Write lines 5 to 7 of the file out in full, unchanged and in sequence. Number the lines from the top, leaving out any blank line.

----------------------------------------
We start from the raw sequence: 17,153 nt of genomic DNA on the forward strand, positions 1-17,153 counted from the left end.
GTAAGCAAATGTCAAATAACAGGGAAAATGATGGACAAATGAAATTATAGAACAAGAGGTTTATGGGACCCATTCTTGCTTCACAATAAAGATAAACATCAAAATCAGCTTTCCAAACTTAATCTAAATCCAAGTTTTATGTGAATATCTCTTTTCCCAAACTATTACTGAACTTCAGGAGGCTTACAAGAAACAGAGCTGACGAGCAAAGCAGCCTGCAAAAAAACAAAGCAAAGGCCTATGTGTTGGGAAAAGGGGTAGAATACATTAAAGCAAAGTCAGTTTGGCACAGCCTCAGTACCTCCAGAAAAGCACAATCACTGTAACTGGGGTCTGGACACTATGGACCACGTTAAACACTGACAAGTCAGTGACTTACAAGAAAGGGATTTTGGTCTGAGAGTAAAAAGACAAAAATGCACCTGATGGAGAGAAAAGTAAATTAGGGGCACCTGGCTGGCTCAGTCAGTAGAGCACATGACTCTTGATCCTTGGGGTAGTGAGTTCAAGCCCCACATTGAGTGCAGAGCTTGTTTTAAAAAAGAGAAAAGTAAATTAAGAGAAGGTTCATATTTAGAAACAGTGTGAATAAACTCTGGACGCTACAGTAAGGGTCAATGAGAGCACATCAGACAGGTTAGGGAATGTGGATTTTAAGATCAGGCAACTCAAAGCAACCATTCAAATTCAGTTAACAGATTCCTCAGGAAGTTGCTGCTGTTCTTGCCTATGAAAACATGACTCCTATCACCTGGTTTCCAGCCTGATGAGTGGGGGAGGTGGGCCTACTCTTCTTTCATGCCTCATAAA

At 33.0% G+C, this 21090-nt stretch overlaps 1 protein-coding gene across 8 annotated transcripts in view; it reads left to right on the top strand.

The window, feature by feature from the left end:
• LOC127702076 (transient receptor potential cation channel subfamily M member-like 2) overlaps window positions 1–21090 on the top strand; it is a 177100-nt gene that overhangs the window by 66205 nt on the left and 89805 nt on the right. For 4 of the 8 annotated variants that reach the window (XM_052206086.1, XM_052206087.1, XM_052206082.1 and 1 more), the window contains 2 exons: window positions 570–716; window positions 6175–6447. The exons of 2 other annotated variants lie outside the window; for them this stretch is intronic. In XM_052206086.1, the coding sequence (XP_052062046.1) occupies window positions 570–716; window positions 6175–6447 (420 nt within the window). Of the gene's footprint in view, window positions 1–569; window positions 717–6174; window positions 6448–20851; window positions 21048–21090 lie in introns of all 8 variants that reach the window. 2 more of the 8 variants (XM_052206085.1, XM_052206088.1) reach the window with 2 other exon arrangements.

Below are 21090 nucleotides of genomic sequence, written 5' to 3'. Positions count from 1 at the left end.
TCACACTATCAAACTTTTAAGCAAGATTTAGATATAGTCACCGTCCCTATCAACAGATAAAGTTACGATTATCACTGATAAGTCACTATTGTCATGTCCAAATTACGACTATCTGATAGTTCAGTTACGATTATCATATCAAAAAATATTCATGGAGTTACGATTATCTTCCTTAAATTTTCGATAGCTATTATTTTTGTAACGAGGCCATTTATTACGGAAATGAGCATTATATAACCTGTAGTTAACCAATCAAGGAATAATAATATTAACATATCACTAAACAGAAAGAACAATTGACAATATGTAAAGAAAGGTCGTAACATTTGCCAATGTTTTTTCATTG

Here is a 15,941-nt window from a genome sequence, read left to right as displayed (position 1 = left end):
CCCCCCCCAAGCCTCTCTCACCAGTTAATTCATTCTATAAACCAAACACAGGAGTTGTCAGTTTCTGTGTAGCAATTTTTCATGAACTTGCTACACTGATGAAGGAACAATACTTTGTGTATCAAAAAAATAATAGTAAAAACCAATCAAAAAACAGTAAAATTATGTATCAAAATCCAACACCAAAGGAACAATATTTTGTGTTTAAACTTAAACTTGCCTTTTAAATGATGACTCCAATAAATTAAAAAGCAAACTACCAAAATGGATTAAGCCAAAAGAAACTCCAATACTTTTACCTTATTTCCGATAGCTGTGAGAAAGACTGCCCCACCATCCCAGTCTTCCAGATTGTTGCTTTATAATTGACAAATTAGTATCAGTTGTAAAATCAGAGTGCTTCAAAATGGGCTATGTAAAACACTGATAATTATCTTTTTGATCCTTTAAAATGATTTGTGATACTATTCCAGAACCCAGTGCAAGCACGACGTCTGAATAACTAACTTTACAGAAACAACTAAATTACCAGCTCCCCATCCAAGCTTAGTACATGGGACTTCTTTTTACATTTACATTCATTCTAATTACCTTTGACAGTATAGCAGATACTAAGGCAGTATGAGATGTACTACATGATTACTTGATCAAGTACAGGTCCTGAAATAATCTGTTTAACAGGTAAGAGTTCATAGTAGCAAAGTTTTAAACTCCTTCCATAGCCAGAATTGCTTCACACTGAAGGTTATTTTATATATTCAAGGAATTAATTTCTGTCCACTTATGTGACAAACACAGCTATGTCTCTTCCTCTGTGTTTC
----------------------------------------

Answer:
• LOC127702076 (transient receptor potential cation channel subfamily M member-like 2) overlaps window positions 1–21090 on the top strand; it is a 177100-nt gene that overhangs the window by 66205 nt on the left and 89805 nt on the right. For 4 of the 8 annotated variants that reach the window (XM_052206086.1, XM_052206087.1, XM_052206082.1 and 1 more), the window contains 2 exons: window positions 570–716; window positions 6175–6447. The exons of 2 other annotated variants lie outside the window; for them this stretch is intronic. In XM_052206086.1, the coding sequence (XP_052062046.1) occupies window positions 570–716; window positions 6175–6447 (420 nt within the window). Of the gene's footprint in view, window positions 1–569; window positions 717–6174; window positions 6448–20851; window positions 21048–21090 lie in introns of all 8 variants that reach the window. 2 more of the 8 variants (XM_052206085.1, XM_052206088.1) reach the window with 2 other exon arrangements.

Below are 21090 nucleotides of genomic sequence, written 5' to 3'. Positions count from 1 at the left end.
TCACACTATCAAACTTTTAAGCAAGATTTAGATATAGTCACCGTCCCTATCAACAGATAAAGTTACGATTATCACTGATAAGTCACTATTGTCATGTCCAAATTACGACTATCTGATAGTTCAGTTACGATTATCATATCAAAAAATATTCATGGAGTTACGATTATCTTCCTTAAATTTTCGATAGCTATTATTTTTGTAACGAGGCCATTTATTACGGAAATGAGCATTATATAACCTGTAGTTAACCAATCAAGGAATAATAATATTAACATATCACTAAACAGAAAGAACAATTGACAATATGTAAAGAAAGGTCGTAACATTTGCCAATGTTTTTTCATTG